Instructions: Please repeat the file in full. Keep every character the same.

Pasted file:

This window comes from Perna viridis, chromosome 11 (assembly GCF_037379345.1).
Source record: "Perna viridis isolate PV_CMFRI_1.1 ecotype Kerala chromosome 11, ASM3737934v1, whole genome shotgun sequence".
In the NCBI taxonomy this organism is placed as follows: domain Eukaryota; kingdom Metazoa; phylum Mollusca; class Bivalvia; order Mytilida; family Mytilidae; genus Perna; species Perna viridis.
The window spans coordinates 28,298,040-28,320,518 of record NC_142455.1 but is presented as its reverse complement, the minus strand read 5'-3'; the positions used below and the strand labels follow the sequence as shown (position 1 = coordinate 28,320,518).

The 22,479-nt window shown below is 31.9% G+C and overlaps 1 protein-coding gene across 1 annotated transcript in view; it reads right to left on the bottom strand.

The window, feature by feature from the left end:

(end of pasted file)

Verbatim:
This window comes from Perna viridis, chromosome 11 (assembly GCF_037379345.1).
Source record: "Perna viridis isolate PV_CMFRI_1.1 ecotype Kerala chromosome 11, ASM3737934v1, whole genome shotgun sequence".
In the NCBI taxonomy this organism is placed as follows: domain Eukaryota; kingdom Metazoa; phylum Mollusca; class Bivalvia; order Mytilida; family Mytilidae; genus Perna; species Perna viridis.
The window spans coordinates 28,298,040-28,320,518 of record NC_142455.1 but is presented as its reverse complement, the minus strand read 5'-3'; the positions used below and the strand labels follow the sequence as shown (position 1 = coordinate 28,320,518).

The 22,479-nt window shown below is 31.9% G+C and overlaps 1 protein-coding gene across 1 annotated transcript in view; it reads right to left on the bottom strand.

The window, feature by feature from the left end: